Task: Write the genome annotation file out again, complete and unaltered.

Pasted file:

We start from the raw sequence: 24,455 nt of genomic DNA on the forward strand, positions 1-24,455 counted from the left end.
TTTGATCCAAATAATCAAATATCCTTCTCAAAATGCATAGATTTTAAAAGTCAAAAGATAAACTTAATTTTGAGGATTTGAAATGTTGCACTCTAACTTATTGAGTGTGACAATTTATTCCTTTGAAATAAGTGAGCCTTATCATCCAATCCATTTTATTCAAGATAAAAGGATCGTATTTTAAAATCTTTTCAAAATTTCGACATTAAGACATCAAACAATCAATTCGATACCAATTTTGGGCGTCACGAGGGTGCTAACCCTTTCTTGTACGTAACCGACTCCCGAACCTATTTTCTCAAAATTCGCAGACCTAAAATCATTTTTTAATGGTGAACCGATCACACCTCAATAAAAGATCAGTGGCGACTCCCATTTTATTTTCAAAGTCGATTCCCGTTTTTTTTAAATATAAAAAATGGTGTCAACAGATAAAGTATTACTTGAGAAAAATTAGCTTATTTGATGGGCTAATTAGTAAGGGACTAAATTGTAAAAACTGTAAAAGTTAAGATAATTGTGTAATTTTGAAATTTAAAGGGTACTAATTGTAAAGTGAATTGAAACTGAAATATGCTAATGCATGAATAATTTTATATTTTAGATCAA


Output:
We start from the raw sequence: 24,455 nt of genomic DNA on the forward strand, positions 1-24,455 counted from the left end.
TTTGATCCAAATAATCAAATATCCTTCTCAAAATGCATAGATTTTAAAAGTCAAAAGATAAACTTAATTTTGAGGATTTGAAATGTTGCACTCTAACTTATTGAGTGTGACAATTTATTCCTTTGAAATAAGTGAGCCTTATCATCCAATCCATTTTATTCAAGATAAAAGGATCGTATTTTAAAATCTTTTCAAAATTTCGACATTAAGACATCAAACAATCAATTCGATACCAATTTTGGGCGTCACGAGGGTGCTAACCCTTTCTTGTACGTAACCGACTCCCGAACCTATTTTCTCAAAATTCGCAGACCTAAAATCATTTTTTAATGGTGAACCGATCACACCTCAATAAAAGATCAGTGGCGACTCCCATTTTATTTTCAAAGTCGATTCCCGTTTTTTTTAAATATAAAAAATGGTGTCAACAGATAAAGTATTACTTGAGAAAAATTAGCTTATTTGATGGGCTAATTAGTAAGGGACTAAATTGTAAAAACTGTAAAAGTTAAGATAATTGTGTAATTTTGAAATTTAAAGGGTACTAATTGTAAAGTGAATTGAAACTGAAATATGCTAATGCATGAATAATTTTATATTTTAGATCAA